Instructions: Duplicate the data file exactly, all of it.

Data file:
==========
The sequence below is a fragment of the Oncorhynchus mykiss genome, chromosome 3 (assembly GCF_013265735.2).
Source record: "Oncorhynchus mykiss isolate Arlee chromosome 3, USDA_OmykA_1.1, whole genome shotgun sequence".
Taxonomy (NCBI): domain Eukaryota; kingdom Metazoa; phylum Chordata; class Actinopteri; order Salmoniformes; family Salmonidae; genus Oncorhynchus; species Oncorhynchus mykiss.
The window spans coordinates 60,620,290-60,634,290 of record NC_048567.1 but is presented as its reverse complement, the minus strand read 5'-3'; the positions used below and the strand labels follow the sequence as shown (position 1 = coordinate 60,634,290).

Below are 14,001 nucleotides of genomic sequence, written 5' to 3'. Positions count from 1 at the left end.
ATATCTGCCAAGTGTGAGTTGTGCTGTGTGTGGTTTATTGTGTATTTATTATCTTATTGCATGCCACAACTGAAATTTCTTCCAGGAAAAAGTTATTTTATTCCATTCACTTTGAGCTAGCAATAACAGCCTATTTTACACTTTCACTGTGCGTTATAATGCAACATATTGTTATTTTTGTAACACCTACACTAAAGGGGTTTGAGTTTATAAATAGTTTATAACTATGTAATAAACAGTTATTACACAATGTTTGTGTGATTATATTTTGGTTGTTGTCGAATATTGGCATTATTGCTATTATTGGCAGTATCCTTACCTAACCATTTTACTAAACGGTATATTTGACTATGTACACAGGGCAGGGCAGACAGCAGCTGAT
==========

The sequence below is a fragment of the Oncorhynchus mykiss genome, chromosome 3 (assembly GCF_013265735.2).
Source record: "Oncorhynchus mykiss isolate Arlee chromosome 3, USDA_OmykA_1.1, whole genome shotgun sequence".
Taxonomy (NCBI): domain Eukaryota; kingdom Metazoa; phylum Chordata; class Actinopteri; order Salmoniformes; family Salmonidae; genus Oncorhynchus; species Oncorhynchus mykiss.
The window spans coordinates 60,620,290-60,634,290 of record NC_048567.1 but is presented as its reverse complement, the minus strand read 5'-3'; the positions used below and the strand labels follow the sequence as shown (position 1 = coordinate 60,634,290).

Below are 14,001 nucleotides of genomic sequence, written 5' to 3'. Positions count from 1 at the left end.
ATATCTGCCAAGTGTGAGTTGTGCTGTGTGTGGTTTATTGTGTATTTATTATCTTATTGCATGCCACAACTGAAATTTCTTCCAGGAAAAAGTTATTTTATTCCATTCACTTTGAGCTAGCAATAACAGCCTATTTTACACTTTCACTGTGCGTTATAATGCAACATATTGTTATTTTTGTAACACCTACACTAAAGGGGTTTGAGTTTATAAATAGTTTATAACTATGTAATAAACAGTTATTACACAATGTTTGTGTGATTATATTTTGGTTGTTGTCGAATATTGGCATTATTGCTATTATTGGCAGTATCCTTACCTAACCATTTTACTAAACGGTATATTTGACTATGTACACAGGGCAGGGCAGACAGCAGCTGAT